Notre Dame was the first Catholic University in the United States to establish a program and award a degree in architecture. Courses in drawing and design were offered as early as 1969, but the degree-granting program was not formally initiated until 1898.
Since 1989, the School of Architecture has focused solely on traditional and classical architecture and sustainable urbanism. Classical architecture is the best of a given tradition and culture. Urbanism is the counterpart to architecture, looking at the way we live, build, and go through our daily lives.
Instruction teaches the skills, cultivates the talents, and imparts the knowledge necessary to produce buildings that represent innovation within long-standing traditions, to use nature’s materials responsibly, and to contribute to building livable communities. The School believes this is best done by learning how recurring problems in designing and constructing buildings and fitting them into existing urban and rural settings have been addressed in the past and adapting those lessons to the ever-changing circumstances of the modern world.
The program leading to the degree of Bachelor of Architecture is a five-year professional program that is accredited by the National Architectural Accrediting Board. The primary objective of this program is professional education, but its flexibility will allow a student to enter into architecturally allied areas of business, engineering, science, environmental design, liberal arts, and fine arts.
The five-year curriculum consists of 163 credits that include the University requirements, opportunity for free and directed electives, certain basic engineering courses, and approximately 20 courses in architecture. A concentration in furniture design, historic preservation, architectural practice and enterprise, or building arts is also available. Each begins during the fourth year. This five-year curriculum allows students to sit for the architectural licensing exam after graduation, without needing to earn a Master of Architecture, as they would after attending a four-year program.
The first year of the architecture undergraduate program focuses on an introduction to the program and the studio environment. Students considering the five-year architecture major take three first-year courses: Graphics I–Drawing in the fall, and in the spring both Graphics II–Drafting and Analysis of Architectural Writings. These develop the drawing skills necessary for design studio courses in the second year and introduce the student to vital architectural concepts. All course requirements can be found in the School of Architecture requirements table. One of the courses marked by an asterisk(*) will be taken as a University Seminar.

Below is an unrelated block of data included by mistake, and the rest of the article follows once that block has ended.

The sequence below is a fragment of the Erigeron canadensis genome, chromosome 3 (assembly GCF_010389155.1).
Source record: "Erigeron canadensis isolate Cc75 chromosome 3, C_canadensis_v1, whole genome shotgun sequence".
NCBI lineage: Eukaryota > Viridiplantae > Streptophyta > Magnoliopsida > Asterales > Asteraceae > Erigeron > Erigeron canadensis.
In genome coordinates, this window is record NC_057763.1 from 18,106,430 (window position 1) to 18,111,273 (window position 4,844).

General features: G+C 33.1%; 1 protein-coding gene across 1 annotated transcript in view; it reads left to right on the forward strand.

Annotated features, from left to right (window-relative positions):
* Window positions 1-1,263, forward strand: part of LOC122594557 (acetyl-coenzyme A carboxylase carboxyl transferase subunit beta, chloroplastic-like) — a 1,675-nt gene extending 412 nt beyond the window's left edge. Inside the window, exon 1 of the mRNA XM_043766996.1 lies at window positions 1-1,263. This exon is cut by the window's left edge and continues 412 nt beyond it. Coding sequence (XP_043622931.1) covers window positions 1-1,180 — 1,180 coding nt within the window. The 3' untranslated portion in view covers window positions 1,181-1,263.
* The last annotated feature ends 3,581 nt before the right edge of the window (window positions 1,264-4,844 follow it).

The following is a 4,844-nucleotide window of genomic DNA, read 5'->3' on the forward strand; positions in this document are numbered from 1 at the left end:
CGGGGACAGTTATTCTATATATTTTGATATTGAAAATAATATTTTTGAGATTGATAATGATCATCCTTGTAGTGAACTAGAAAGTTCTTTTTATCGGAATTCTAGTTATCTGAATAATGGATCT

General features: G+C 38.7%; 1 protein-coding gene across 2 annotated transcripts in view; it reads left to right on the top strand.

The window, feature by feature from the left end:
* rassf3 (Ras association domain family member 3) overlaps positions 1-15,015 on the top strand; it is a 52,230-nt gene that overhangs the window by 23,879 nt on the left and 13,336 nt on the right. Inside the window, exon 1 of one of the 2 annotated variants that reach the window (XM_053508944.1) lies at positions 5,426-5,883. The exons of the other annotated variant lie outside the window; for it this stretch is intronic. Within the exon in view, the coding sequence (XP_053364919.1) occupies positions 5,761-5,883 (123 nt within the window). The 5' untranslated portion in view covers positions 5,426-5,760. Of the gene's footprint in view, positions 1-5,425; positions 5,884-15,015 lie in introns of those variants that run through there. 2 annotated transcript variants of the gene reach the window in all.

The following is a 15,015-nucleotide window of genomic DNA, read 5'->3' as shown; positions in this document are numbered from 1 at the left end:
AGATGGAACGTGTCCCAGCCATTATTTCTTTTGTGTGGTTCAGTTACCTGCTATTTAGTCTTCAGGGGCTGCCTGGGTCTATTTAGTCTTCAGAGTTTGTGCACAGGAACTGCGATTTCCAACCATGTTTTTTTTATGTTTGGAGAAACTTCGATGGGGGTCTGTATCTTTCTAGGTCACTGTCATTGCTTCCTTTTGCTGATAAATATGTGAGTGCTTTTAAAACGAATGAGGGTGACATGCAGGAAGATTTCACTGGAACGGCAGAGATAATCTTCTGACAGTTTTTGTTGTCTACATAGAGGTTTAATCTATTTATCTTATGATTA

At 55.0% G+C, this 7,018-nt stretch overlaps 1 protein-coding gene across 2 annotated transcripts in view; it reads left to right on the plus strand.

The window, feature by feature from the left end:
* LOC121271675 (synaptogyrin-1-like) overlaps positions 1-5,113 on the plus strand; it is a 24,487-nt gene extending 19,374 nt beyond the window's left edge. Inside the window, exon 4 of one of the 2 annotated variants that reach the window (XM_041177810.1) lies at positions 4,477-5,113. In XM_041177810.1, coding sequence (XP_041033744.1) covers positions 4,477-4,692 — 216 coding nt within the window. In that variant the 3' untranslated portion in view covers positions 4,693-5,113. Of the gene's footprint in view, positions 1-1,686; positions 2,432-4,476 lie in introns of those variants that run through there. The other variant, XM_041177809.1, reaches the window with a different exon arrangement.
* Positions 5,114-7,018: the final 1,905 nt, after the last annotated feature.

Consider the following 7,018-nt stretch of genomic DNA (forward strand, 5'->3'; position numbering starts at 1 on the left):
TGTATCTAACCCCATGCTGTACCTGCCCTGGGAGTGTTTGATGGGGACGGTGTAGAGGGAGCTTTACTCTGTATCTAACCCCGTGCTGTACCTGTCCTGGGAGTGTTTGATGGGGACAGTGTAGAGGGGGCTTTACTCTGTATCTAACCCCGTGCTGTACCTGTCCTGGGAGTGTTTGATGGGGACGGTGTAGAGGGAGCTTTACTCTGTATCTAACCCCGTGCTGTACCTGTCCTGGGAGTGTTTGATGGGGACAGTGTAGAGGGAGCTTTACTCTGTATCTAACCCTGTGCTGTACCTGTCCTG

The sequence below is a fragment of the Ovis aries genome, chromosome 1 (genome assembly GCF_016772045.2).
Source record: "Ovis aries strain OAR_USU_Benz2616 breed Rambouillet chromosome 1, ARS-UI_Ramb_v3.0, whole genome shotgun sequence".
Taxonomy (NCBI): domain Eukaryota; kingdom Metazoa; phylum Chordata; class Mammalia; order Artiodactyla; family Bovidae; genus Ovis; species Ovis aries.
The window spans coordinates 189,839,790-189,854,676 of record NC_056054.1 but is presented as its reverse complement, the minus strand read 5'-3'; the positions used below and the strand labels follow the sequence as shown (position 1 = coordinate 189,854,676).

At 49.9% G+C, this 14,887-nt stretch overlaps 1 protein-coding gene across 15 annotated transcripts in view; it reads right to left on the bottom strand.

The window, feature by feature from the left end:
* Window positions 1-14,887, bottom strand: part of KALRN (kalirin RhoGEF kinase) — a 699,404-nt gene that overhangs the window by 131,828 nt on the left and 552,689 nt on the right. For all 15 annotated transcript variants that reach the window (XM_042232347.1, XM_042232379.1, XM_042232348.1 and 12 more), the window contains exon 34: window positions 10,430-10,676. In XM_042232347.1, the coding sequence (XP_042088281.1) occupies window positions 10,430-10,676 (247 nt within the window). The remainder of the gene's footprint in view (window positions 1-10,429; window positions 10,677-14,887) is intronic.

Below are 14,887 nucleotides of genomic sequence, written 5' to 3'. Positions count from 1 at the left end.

Students continuing in the School of Architecture delve further into their architecture courses, including a stronger emphasis on studio work and studying Italian in preparation for their third year, which is spent in Rome. The Rome Studies Program offers students and unparalleled opportunity to live in and study the Eternal City. Students apply the principles studied in Rome throughout the rest of their time in the School. In the fifth year, students apply the knowledge they have gained over the previous four years in a terminal thesis project of their choosing.
The architectural profession includes, in addition to the traditional function of building design, the understanding and coordination of social, economic, and technological forces that affect the shape of the environment and its subsequent effect upon society.